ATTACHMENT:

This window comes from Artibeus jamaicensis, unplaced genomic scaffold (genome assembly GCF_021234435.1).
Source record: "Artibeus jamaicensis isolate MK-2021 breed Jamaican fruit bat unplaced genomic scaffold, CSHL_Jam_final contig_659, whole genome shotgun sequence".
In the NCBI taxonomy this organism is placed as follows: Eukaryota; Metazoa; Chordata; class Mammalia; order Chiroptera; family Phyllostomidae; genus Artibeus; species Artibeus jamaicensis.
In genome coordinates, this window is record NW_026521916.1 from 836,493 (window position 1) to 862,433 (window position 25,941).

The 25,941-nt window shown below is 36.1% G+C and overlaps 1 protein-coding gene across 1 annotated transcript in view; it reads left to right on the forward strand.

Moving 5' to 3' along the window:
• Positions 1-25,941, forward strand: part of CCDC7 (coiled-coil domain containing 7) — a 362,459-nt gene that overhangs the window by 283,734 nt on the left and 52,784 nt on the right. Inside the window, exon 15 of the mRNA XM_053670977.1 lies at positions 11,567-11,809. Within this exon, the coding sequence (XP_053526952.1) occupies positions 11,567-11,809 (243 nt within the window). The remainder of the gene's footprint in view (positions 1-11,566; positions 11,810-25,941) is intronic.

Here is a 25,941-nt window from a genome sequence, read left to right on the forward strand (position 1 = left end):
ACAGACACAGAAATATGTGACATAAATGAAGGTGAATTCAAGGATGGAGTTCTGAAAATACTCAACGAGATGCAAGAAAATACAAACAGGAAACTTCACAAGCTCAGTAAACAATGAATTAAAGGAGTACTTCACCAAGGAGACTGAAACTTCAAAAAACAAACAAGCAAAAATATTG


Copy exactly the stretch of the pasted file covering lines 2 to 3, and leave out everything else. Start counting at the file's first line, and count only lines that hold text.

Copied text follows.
Source record: "Artibeus jamaicensis isolate MK-2021 breed Jamaican fruit bat unplaced genomic scaffold, CSHL_Jam_final contig_659, whole genome shotgun sequence".
In the NCBI taxonomy this organism is placed as follows: Eukaryota; Metazoa; Chordata; class Mammalia; order Chiroptera; family Phyllostomidae; genus Artibeus; species Artibeus jamaicensis.